Pulse and Continuous flow: Understanding the differences in portable oxygen technology.
If you are new to oxygen therapy, or even an existing user, you’ve probably discovered that portable oxygen concentrators vary greatly in size and weight. The main reasons for this are varying capacity’s and whether it’s able to deliver continuous flow.
In this article we explain the difference between “pulse flow” and “continuous flow” oxygen as well as the pro’s and con’s behind each when it comes to finding a portable oxygen solution.
Let’s start with Continuous flow…
As the name suggests, it is a constant delivery of Oxygen at a steady flow rate and is measured in litres per minute.
Anyone who is using oxygen will be prescribed a continuous flow rate in litres per minute. Most, if not all home oxygen concentrators and cylinders provide a continuous flow and is administered through a nasal cannula or a mask.
However, when it comes to getting out and about, only a handful of portable oxygen concentrators facilitate a continuous flow setting – and, at best, can only achieve a fraction of the capacity compared to a home oxygen system.
The reasons for this are simple – A home oxygen concentrator is built with larger components to deal with the continual production of oxygen at higher flows.
In a portable oxygen system, the internal workings are made smaller and therefore there is often a compromise on continuous flow – and this is where “pulse flow” comes in.
The portable oxygen concentrator (POC) is a technology that has seen great technological advances and benefits in recent years. Devices have got smaller with capacity becoming larger meaning more oxygen users can escape the confinement of the home and be more mobile.
A portable oxygen concentrator is designed to be discreet wearable technology and thanks to pulse flow delivery, this has been made possible.
As an example, our smallest and lightest POC available, the INOGENONE G4, weighs just a little over a bag of sugar with 3 pulse settings (we’ll explain the pulse settings below) – 10 years ago this was unheard of which is testament to where portable oxygen technology is heading.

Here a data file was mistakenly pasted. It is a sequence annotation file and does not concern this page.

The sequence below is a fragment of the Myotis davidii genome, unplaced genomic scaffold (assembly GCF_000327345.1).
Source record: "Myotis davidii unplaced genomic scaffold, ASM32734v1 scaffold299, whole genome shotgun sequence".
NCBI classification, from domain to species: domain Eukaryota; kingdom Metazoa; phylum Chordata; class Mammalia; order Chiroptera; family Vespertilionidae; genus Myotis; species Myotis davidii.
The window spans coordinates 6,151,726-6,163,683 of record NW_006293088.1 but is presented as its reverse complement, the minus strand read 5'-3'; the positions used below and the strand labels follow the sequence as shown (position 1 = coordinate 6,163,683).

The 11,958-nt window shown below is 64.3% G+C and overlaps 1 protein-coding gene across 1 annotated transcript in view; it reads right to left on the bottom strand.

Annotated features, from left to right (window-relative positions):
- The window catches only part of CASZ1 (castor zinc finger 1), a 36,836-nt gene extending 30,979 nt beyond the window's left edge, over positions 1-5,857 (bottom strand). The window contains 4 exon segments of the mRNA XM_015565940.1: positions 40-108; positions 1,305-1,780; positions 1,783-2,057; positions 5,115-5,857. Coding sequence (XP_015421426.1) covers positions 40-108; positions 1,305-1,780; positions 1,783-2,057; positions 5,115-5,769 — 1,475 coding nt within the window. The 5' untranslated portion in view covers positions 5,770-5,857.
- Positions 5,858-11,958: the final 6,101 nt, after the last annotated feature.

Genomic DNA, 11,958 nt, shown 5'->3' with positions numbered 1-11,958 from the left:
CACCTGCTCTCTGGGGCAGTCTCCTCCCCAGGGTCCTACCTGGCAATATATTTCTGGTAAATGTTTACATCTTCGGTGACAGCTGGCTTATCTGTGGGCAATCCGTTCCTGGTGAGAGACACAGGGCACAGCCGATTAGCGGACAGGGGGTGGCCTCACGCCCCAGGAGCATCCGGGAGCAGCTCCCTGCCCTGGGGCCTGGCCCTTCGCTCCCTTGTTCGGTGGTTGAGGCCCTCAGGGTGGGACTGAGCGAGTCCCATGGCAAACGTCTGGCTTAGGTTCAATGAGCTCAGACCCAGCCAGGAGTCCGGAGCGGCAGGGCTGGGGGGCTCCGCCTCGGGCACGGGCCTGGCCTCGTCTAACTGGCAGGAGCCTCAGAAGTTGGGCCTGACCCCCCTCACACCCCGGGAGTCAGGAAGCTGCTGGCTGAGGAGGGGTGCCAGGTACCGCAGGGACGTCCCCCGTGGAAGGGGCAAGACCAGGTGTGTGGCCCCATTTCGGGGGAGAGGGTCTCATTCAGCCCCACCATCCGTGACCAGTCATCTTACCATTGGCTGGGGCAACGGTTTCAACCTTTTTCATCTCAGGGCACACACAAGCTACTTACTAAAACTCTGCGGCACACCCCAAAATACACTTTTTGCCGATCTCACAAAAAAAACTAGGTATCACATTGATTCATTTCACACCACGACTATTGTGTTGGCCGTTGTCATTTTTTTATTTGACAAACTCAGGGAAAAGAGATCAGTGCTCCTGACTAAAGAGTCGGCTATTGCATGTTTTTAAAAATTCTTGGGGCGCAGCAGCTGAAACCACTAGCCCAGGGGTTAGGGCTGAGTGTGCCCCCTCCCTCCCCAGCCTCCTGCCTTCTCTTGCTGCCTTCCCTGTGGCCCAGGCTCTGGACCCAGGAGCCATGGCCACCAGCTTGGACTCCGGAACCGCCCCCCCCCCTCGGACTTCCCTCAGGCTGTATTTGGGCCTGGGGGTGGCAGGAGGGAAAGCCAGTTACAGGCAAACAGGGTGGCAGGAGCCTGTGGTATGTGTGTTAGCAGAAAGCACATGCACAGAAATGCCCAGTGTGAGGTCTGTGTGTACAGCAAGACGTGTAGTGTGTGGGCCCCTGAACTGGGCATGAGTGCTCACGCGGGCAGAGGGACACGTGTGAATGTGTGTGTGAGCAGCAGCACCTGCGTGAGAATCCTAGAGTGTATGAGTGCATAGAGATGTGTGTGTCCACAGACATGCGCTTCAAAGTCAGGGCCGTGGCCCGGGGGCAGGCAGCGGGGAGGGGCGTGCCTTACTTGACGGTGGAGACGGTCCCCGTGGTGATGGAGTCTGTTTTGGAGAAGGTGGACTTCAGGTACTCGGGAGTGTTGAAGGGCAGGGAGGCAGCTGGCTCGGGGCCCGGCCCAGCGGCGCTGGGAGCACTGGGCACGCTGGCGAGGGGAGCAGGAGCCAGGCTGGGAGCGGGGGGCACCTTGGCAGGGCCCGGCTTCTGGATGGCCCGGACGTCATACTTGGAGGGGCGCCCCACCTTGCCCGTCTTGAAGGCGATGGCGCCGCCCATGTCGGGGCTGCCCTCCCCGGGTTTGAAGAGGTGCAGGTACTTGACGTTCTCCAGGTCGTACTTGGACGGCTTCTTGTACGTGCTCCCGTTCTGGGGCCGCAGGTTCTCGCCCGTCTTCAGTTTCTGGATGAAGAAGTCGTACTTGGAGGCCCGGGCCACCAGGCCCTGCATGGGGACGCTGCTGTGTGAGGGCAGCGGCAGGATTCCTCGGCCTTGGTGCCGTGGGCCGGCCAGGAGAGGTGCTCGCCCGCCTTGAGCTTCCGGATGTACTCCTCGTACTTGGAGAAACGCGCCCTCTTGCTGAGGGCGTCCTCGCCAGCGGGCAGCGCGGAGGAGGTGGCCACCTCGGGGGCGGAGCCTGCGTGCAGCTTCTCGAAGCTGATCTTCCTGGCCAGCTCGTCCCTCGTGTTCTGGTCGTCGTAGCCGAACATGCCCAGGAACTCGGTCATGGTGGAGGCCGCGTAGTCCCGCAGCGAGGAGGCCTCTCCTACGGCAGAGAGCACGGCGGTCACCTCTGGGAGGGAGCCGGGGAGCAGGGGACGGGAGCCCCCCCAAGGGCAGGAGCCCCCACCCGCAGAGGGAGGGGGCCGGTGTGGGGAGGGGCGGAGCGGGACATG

To briefly explain, pulse flow delivery is an oxygen conserving system that only produces oxygen on-demand. In layman's terms, the POC delivers a short burst of oxygen every time you inhale through a nasal cannula and works consistently in tandem with your breathing.
As human biology will dictate, when exhaling, you can’t inhale at the same time.
This may seem like an obvious statement but where there is a continuous oxygen supply, whilst exhaling oxygen is wasted.
This generally defines the logic behind why pulse flow oxygen delivery exists and how devices have been allowed to be made so small and compact.
POC’s have settings that closely match the prescribed Litres per minute. For example, setting 2 on a pulse flow device roughly equates to a prescription of 2 litres per minute.
The benefits of pulse flow oxygen delivery makes way for smaller, wearable oxygen-producing devices with rechargeable batteries, long operation time and the biggest benefit of all… freedom & independence.
However, not all portable oxygen concentrators are the same. Some have more sophisticated technologies. Some have bigger capacity. Some have better battery operation time and some have a continuous flow option as well as pulse flow delivery, although these are not as portable. We have written an article here to help you find the best solution for you.
As mentioned above, Portable oxygen concentrators that offer a continuous flow setting often come with a compromise. They are often weightier, certainly not wearable and using this setting will inevitably give you less time on the battery before needing access to a power source. But on the flip side, for anyone who is reliant on continuous flow (for example sleep apnoea sufferers) this type of portable oxygen concentrator offers the best of both worlds.
We hope this article has explained the main differences between the flow types and how they differ in portable oxygen technology. If you’d like to know more or discuss your requirements, why not give us a call. We are friendly team of respiratory professionals who have the time to chat about your needs and help with finding the right solution for you.